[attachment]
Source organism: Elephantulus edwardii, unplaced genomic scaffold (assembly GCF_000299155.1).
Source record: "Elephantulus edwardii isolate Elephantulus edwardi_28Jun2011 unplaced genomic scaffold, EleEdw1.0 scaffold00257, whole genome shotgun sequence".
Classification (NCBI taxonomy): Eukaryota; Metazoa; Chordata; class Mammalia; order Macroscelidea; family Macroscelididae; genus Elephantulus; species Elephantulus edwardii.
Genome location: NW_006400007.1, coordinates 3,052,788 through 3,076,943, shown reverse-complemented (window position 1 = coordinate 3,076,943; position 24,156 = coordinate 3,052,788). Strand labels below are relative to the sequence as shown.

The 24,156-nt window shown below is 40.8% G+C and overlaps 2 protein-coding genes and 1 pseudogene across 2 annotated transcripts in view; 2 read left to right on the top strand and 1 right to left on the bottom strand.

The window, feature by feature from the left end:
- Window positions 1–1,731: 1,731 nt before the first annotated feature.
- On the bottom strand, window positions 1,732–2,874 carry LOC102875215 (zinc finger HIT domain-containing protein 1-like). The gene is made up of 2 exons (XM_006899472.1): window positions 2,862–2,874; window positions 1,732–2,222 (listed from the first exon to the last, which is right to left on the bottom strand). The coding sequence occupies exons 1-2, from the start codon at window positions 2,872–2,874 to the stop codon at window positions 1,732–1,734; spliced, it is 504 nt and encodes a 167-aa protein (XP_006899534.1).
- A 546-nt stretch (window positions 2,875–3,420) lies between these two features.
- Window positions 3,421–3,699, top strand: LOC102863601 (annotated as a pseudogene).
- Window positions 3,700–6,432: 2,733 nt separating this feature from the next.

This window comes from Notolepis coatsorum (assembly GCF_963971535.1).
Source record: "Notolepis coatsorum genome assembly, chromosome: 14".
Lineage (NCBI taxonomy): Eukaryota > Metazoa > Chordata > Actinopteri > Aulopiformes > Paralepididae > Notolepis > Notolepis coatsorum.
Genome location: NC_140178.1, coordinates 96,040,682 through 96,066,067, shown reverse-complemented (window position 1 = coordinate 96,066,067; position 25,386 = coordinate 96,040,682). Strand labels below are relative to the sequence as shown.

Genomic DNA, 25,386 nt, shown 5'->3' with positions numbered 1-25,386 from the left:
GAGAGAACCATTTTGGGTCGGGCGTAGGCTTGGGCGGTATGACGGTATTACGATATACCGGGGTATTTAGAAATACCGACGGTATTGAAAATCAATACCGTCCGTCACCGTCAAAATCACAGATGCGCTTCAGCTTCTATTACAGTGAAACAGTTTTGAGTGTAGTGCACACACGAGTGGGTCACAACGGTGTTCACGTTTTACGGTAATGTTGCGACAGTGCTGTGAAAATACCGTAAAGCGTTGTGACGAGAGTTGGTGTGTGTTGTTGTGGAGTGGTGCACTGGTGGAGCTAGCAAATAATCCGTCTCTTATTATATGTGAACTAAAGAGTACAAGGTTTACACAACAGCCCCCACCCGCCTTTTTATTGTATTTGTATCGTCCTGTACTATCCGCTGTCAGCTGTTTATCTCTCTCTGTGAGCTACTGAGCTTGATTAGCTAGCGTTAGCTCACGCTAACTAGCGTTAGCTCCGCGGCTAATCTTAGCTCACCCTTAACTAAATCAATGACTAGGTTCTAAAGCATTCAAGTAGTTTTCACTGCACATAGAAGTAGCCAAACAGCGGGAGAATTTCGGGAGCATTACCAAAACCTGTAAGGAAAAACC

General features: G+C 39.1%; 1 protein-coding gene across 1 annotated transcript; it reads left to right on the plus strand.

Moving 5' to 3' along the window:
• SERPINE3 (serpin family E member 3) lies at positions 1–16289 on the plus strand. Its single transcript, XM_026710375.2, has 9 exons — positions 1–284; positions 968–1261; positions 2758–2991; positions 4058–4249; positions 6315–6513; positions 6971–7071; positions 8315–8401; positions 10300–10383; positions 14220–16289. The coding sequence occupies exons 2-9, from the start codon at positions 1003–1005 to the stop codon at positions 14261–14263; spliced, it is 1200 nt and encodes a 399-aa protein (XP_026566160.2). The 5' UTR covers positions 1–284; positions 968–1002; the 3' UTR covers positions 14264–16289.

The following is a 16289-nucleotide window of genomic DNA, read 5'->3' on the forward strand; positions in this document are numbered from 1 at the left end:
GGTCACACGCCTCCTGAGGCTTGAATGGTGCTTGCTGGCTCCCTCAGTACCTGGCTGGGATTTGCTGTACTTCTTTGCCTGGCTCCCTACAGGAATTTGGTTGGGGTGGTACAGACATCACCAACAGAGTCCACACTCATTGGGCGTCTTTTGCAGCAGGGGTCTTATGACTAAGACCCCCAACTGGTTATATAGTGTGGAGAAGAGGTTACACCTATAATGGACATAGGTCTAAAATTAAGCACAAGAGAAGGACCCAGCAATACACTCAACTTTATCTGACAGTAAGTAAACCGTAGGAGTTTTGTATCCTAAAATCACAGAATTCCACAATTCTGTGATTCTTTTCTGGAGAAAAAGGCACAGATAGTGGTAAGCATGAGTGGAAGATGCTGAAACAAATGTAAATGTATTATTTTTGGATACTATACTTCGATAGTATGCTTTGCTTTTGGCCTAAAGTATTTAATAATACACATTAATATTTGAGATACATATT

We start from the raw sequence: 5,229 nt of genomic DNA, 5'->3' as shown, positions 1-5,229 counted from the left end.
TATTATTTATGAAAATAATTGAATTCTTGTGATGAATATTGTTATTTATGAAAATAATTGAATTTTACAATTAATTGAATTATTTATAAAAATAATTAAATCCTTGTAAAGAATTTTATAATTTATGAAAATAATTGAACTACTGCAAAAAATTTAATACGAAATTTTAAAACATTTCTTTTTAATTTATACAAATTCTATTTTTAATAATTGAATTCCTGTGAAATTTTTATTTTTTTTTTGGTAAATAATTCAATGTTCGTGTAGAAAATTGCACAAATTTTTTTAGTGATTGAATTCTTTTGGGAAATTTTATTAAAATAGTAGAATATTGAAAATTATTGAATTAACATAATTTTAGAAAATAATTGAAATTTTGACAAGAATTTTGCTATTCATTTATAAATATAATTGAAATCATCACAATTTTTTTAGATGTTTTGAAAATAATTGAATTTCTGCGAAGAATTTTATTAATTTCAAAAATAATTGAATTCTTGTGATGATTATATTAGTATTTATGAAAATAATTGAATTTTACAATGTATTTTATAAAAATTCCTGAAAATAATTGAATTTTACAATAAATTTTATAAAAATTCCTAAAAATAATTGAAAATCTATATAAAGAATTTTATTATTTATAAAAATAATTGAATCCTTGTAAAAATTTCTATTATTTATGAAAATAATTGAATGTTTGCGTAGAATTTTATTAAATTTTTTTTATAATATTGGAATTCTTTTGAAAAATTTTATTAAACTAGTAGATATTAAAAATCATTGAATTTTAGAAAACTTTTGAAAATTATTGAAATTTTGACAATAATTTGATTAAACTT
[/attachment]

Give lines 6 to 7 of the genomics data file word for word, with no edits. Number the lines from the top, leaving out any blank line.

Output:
The window, feature by feature from the left end:
- Window positions 1–1,731: 1,731 nt before the first annotated feature.